I have two groups. There is a significant difference according to the KW test. But do I need to report the mean or median of the groups?

  • $\begingroup$ @MånsT yes this i understand, but I'm confused about which of the two i need to report. $\endgroup$ – jorrebor Aug 6 '12 at 13:24
  • $\begingroup$ The test determines whether or not there is a location shift in the distribution. As Frank Harrell mentioned, this is not exactly testing for a difference in the median or the mean. Actual vales for medians and means are always worthwhile reporting as well as comparative box plots. The test doesn't have to dictate what other summaries to report when comparing the two distributions. $\endgroup$ – Michael R. Chernick Aug 6 '12 at 14:12

The Wilcoxon/Kruskal-Wallis test is not for either the mean or median although the median may be closer to what the test is testing. The estimator that is consistent with the test is the Hodges-Lehmann estimator. See http://en.wikipedia.org/wiki/Mann-whitney and http://en.wikipedia.org/wiki/Hodges%E2%80%93Lehmann_estimate . In R you can do the calculations easily - see for example http://biostat.mc.vanderbilt.edu/WilcoxonSoftware .

  • $\begingroup$ (+1). @jorrebor, you might also take interest to read comments to this answer. $\endgroup$ – ttnphns Aug 6 '12 at 13:24

The Kruskal-Wallis test is said to test whether the median is the same in every group. According to that simple rule, you should report the median, which is my answer to your question.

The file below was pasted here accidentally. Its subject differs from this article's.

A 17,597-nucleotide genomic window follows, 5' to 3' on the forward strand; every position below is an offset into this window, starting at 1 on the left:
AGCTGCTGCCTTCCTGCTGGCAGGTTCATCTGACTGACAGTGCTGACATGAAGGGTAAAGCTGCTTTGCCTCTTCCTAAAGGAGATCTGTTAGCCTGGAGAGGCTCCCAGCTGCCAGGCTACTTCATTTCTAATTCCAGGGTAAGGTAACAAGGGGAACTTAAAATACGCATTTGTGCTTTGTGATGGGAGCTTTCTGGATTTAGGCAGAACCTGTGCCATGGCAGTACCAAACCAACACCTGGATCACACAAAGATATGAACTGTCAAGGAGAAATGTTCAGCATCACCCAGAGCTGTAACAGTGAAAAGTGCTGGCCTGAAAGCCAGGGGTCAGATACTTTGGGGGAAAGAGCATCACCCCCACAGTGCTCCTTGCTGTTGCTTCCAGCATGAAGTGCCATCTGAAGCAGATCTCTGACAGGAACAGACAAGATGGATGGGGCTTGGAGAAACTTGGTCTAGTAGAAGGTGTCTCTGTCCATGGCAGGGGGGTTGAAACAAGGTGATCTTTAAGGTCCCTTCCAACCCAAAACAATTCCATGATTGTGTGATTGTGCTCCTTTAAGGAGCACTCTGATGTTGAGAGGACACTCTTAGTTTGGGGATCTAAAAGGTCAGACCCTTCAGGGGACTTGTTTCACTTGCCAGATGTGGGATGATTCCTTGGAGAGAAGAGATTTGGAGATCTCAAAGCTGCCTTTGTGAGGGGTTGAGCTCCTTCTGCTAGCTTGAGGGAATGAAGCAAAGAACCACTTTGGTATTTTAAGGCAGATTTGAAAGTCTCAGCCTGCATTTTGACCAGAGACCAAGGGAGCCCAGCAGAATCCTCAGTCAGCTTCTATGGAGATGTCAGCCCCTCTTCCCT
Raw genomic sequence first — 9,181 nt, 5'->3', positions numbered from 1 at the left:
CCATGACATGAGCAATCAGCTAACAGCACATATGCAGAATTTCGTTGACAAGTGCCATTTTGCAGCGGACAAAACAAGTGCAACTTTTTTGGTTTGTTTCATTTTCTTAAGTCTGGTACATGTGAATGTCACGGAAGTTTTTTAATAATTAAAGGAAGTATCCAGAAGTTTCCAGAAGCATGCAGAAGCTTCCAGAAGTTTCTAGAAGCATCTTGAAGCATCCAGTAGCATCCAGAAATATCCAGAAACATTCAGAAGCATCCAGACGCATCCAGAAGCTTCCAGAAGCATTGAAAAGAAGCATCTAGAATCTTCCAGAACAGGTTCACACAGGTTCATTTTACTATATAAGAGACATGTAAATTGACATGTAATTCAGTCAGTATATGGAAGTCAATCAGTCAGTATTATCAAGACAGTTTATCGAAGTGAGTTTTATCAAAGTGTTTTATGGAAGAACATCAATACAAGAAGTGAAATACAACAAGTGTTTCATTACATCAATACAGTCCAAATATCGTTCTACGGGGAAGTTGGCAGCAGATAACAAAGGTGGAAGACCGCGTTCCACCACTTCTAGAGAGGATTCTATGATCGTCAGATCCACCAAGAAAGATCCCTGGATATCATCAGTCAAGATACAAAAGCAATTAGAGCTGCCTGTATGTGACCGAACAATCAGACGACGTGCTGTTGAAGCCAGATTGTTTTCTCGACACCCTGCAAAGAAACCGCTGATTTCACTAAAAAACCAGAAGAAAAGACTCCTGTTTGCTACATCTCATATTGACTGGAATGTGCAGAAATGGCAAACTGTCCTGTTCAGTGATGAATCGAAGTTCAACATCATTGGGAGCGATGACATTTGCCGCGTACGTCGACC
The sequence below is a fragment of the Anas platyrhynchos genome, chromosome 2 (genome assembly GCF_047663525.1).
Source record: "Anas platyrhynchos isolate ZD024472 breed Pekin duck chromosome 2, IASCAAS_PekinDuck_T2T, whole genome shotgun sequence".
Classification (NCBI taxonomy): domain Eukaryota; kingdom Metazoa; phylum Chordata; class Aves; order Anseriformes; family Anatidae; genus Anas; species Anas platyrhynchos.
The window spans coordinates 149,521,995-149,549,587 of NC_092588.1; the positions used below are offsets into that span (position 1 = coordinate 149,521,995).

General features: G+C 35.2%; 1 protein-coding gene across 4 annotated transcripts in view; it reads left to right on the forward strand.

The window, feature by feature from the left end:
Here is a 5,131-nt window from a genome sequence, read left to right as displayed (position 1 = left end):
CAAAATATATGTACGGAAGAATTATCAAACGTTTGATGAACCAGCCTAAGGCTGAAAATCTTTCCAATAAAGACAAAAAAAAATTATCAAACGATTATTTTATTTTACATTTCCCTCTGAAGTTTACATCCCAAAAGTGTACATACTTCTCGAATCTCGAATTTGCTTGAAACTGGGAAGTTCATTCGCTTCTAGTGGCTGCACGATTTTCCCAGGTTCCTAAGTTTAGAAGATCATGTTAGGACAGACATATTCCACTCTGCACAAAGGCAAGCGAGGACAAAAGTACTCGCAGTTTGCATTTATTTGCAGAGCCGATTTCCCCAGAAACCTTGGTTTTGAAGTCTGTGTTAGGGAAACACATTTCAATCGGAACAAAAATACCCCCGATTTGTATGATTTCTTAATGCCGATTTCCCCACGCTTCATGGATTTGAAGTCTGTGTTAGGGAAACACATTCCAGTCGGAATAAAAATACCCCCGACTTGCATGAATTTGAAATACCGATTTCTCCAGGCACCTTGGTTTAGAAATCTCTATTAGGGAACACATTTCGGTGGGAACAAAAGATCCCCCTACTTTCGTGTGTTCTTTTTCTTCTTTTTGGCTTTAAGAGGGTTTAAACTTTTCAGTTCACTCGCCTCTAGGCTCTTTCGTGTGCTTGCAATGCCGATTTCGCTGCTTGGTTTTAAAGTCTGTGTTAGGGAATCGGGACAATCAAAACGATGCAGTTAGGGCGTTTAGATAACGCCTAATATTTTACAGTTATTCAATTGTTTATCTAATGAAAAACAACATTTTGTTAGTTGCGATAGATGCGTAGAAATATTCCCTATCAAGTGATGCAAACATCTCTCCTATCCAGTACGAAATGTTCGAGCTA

However, this gives me the occasion to show that the KW is not really a test of the median. The alternative hypothesis of the test is not that one of the distributions has a different median. It is that one the distributions has exactly the same shape as the others, but is shifted up- or down-wards.

Here is a little R snippet that demonstrates this. I create two samples with the same median (namely 0) and I apply the Kruskal-Wallis test.

x <- exp(rnorm(100))
y <- exp(rnorm(100))
x <- x - median(x)
y <- median(y) - y
# Both x and y have median 0.

It turns out that the p-value is 0.005676, which seems very low for two samples with exactly the same median. This is because the samples are taken from distributions that are very skewed in opposite directions (the sample x has a heavy tail on the right side and y on the left side).

Is the KW test wrong? No. It is right to reject the null hypothesis that samples are taken from the same distribution.

So the conclusion is that you cannot conclude that there is a difference in median just because you reject the null hypothesis. You might also reject the null hypothesis because of lack of independence, or as shown in the previous example because distributions do not have the same shapes.

I think there is no need to mention all this while reporting the median, but these are elements you should have in mind every time you do the test.

  • 2
    $\begingroup$ +1, that's a really nice demonstration; clear & thorough $\endgroup$ – gung - Reinstate Monica Aug 6 '12 at 16:35

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